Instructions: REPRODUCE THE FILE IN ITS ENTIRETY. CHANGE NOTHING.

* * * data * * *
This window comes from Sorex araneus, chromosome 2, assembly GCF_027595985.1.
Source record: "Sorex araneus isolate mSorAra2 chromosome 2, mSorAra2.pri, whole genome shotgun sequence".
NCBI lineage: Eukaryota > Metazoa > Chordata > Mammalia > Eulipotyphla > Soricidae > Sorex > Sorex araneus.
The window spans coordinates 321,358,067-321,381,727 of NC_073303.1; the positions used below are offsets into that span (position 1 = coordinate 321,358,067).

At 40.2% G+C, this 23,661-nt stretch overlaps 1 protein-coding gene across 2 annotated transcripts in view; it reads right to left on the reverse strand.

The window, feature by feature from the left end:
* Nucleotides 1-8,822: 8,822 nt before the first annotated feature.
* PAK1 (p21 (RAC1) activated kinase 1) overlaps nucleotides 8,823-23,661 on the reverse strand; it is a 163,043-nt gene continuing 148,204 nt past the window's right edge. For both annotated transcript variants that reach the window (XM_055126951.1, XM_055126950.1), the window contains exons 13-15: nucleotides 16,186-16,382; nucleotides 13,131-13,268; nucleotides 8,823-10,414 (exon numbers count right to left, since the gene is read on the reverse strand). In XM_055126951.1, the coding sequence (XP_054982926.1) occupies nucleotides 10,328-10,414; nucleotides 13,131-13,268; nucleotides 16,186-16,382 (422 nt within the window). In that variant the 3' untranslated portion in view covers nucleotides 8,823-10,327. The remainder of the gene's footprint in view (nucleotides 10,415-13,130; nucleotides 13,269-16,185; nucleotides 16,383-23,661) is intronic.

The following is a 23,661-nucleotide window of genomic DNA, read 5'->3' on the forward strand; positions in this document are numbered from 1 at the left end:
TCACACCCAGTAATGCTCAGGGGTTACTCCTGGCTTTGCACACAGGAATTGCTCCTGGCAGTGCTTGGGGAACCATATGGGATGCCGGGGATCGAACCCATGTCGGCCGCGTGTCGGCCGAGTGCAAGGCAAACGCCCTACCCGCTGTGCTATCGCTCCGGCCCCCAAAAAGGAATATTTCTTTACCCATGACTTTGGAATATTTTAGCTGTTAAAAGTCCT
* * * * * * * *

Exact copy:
This window comes from Sorex araneus, chromosome 2, assembly GCF_027595985.1.
Source record: "Sorex araneus isolate mSorAra2 chromosome 2, mSorAra2.pri, whole genome shotgun sequence".
NCBI lineage: Eukaryota > Metazoa > Chordata > Mammalia > Eulipotyphla > Soricidae > Sorex > Sorex araneus.
The window spans coordinates 321,358,067-321,381,727 of NC_073303.1; the positions used below are offsets into that span (position 1 = coordinate 321,358,067).

At 40.2% G+C, this 23,661-nt stretch overlaps 1 protein-coding gene across 2 annotated transcripts in view; it reads right to left on the reverse strand.

The window, feature by feature from the left end:
* Nucleotides 1-8,822: 8,822 nt before the first annotated feature.
* PAK1 (p21 (RAC1) activated kinase 1) overlaps nucleotides 8,823-23,661 on the reverse strand; it is a 163,043-nt gene continuing 148,204 nt past the window's right edge. For both annotated transcript variants that reach the window (XM_055126951.1, XM_055126950.1), the window contains exons 13-15: nucleotides 16,186-16,382; nucleotides 13,131-13,268; nucleotides 8,823-10,414 (exon numbers count right to left, since the gene is read on the reverse strand). In XM_055126951.1, the coding sequence (XP_054982926.1) occupies nucleotides 10,328-10,414; nucleotides 13,131-13,268; nucleotides 16,186-16,382 (422 nt within the window). In that variant the 3' untranslated portion in view covers nucleotides 8,823-10,327. The remainder of the gene's footprint in view (nucleotides 10,415-13,130; nucleotides 13,269-16,185; nucleotides 16,383-23,661) is intronic.

The following is a 23,661-nucleotide window of genomic DNA, read 5'->3' on the forward strand; positions in this document are numbered from 1 at the left end:
TCACACCCAGTAATGCTCAGGGGTTACTCCTGGCTTTGCACACAGGAATTGCTCCTGGCAGTGCTTGGGGAACCATATGGGATGCCGGGGATCGAACCCATGTCGGCCGCGTGTCGGCCGAGTGCAAGGCAAACGCCCTACCCGCTGTGCTATCGCTCCGGCCCCCAAAAAGGAATATTTCTTTACCCATGACTTTGGAATATTTTAGCTGTTAAAAGTCCT